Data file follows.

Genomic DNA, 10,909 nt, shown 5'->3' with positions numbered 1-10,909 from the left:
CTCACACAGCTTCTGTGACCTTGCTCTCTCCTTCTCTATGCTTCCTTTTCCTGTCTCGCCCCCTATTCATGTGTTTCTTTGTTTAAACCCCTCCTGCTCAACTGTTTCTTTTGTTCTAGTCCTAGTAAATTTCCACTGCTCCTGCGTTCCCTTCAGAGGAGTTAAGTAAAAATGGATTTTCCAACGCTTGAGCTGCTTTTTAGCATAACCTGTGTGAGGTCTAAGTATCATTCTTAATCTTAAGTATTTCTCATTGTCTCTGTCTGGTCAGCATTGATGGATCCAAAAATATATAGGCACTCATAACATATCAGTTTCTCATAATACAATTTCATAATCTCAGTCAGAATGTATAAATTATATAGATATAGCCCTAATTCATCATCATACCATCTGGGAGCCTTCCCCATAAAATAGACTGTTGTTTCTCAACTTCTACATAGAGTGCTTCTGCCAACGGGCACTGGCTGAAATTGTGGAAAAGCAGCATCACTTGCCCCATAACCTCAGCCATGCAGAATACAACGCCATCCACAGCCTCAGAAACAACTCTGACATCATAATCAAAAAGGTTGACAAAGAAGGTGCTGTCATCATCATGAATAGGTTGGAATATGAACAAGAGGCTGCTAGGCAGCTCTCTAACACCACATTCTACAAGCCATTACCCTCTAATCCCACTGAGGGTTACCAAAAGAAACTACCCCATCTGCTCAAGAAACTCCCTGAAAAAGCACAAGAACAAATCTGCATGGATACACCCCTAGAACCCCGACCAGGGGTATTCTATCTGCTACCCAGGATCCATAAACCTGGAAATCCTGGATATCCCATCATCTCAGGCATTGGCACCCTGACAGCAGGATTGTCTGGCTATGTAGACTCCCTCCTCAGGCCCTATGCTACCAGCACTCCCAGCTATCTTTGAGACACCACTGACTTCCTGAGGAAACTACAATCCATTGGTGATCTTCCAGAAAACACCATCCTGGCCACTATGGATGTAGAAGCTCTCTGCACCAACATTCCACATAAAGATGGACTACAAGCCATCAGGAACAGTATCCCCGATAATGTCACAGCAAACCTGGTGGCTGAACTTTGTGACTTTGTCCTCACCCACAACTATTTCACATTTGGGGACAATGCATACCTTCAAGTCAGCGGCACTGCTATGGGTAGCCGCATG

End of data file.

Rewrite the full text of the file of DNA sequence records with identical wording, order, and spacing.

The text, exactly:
Genomic DNA, 10,909 nt, shown 5'->3' with positions numbered 1-10,909 from the left:
CTCACACAGCTTCTGTGACCTTGCTCTCTCCTTCTCTATGCTTCCTTTTCCTGTCTCGCCCCCTATTCATGTGTTTCTTTGTTTAAACCCCTCCTGCTCAACTGTTTCTTTTGTTCTAGTCCTAGTAAATTTCCACTGCTCCTGCGTTCCCTTCAGAGGAGTTAAGTAAAAATGGATTTTCCAACGCTTGAGCTGCTTTTTAGCATAACCTGTGTGAGGTCTAAGTATCATTCTTAATCTTAAGTATTTCTCATTGTCTCTGTCTGGTCAGCATTGATGGATCCAAAAATATATAGGCACTCATAACATATCAGTTTCTCATAATACAATTTCATAATCTCAGTCAGAATGTATAAATTATATAGATATAGCCCTAATTCATCATCATACCATCTGGGAGCCTTCCCCATAAAATAGACTGTTGTTTCTCAACTTCTACATAGAGTGCTTCTGCCAACGGGCACTGGCTGAAATTGTGGAAAAGCAGCATCACTTGCCCCATAACCTCAGCCATGCAGAATACAACGCCATCCACAGCCTCAGAAACAACTCTGACATCATAATCAAAAAGGTTGACAAAGAAGGTGCTGTCATCATCATGAATAGGTTGGAATATGAACAAGAGGCTGCTAGGCAGCTCTCTAACACCACATTCTACAAGCCATTACCCTCTAATCCCACTGAGGGTTACCAAAAGAAACTACCCCATCTGCTCAAGAAACTCCCTGAAAAAGCACAAGAACAAATCTGCATGGATACACCCCTAGAACCCCGACCAGGGGTATTCTATCTGCTACCCAGGATCCATAAACCTGGAAATCCTGGATATCCCATCATCTCAGGCATTGGCACCCTGACAGCAGGATTGTCTGGCTATGTAGACTCCCTCCTCAGGCCCTATGCTACCAGCACTCCCAGCTATCTTTGAGACACCACTGACTTCCTGAGGAAACTACAATCCATTGGTGATCTTCCAGAAAACACCATCCTGGCCACTATGGATGTAGAAGCTCTCTGCACCAACATTCCACATAAAGATGGACTACAAGCCATCAGGAACAGTATCCCCGATAATGTCACAGCAAACCTGGTGGCTGAACTTTGTGACTTTGTCCTCACCCACAACTATTTCACATTTGGGGACAATGCATACCTTCAAGTCAGCGGCACTGCTATGGGTAGCCGCATG